4 reasons why we can't build a base on the Moon

A senior lecturer in physics has outlined several reasons why humans aren't able to build a space station on the moon (yet).

@JakConnorTT
Published Wed, Jan 5 2022 2:02 AM CST   |   Updated Sat, Jan 29 2022 1:30 AM CST

NASA and other space agencies around the world are aspiring to construct a base on the moon, and whether that happens in the next ten years or later, there will be a few problems that need to be overcome.

4 reasons why we can't build a base on the Moon 01 | TweakTown.com

Ian Whitaker, a Senior Lecturer in Physics at Nottingham Trent University, has outlined a few of these problems that engineers and scientists will need to overcome to achieve a viable base on the moon. Whittaker wrote in The Conversation that most of these problems are currently being worked on by people around the world, and some are closer to being solved than others.

Whittaker writes that the Saturn V rocket used to take astronauts to the moon is no longer in production, which means the US doesn't currently have a rocket capable of taking astronauts back to the moon. However, this problem is close to being solved as SpaceX is nearing the end of the development of Starship, a new rocket designed for trips further than the moon. Whittaker's additional problems can be found below, with the solutions in the development stages provided in brackets.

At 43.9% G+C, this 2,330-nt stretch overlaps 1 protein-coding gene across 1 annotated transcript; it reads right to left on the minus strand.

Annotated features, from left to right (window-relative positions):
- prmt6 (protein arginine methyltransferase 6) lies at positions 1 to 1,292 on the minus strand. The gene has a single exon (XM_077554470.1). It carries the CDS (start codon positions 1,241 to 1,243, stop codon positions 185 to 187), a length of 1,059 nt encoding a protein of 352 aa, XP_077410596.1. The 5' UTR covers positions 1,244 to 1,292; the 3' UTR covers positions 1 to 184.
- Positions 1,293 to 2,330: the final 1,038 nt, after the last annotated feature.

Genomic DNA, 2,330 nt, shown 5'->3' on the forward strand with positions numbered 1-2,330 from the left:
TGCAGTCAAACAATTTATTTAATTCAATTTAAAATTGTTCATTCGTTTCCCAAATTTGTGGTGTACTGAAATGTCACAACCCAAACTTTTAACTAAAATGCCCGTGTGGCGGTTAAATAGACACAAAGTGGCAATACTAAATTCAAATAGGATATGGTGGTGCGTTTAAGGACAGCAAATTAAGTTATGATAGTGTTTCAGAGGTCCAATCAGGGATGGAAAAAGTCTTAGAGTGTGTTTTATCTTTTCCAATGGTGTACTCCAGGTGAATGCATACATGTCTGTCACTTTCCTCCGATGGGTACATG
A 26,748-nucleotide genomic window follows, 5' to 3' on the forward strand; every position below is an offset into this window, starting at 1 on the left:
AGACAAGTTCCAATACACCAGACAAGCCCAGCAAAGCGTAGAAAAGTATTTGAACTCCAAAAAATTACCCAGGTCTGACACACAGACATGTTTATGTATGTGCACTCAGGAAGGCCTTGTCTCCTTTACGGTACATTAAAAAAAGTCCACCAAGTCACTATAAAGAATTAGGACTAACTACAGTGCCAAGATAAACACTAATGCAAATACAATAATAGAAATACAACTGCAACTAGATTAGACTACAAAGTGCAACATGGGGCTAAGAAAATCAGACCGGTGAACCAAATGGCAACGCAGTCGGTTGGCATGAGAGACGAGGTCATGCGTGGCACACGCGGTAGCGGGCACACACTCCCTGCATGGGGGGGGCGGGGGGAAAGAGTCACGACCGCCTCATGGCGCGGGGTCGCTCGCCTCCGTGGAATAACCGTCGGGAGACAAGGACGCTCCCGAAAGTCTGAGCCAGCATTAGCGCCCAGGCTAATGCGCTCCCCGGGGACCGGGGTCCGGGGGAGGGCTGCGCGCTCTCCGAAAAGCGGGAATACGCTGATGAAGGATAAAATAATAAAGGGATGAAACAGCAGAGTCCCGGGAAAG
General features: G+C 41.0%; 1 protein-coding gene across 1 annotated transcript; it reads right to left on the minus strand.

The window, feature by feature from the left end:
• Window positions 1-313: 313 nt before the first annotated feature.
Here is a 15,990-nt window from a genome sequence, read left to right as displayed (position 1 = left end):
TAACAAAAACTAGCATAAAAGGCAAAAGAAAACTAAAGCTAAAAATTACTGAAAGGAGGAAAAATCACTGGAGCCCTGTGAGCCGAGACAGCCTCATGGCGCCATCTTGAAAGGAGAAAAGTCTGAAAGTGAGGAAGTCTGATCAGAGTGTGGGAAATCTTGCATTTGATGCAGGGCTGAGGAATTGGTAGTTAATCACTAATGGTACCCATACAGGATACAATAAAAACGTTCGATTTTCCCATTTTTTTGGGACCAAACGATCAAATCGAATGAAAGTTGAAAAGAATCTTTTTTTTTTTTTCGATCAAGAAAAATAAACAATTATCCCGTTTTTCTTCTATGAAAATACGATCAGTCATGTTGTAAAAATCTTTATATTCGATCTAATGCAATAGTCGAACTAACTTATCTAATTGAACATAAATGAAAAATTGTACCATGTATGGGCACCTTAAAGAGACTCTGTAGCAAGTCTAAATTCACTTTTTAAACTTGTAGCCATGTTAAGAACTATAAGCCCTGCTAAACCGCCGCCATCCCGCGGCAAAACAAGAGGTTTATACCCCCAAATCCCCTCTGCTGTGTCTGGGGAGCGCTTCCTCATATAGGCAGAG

• A viable reusable rocket capable of reaching the moon (Starship)
  • Sourcing material for constructing buildings on the moon (Lunar concrete made from material found on the moon)
  • Food production (Food growth experiments on ISS yielding results that unlock knowledge for off-planet plant growth)
  • Electricity production (Construction of solar panels at the moon's south/north pole that can be raised to heights that allow them to be hit with constant sunlight).

Jak joined the TweakTown team in 2017 and has since reviewed 100s of new tech products and kept us informed daily on the latest science and space news. Jak's love for science, space, and technology, and, more specifically, PC gaming, began at 10 years old. It was the day his dad showed him how to play Age of Empires on an old Compaq PC. Ever since that day, Jak fell in love with games and the progression of the technology industry in all its forms. Instead of typical FPS, Jak holds a very special spot in his heart for RTS games.

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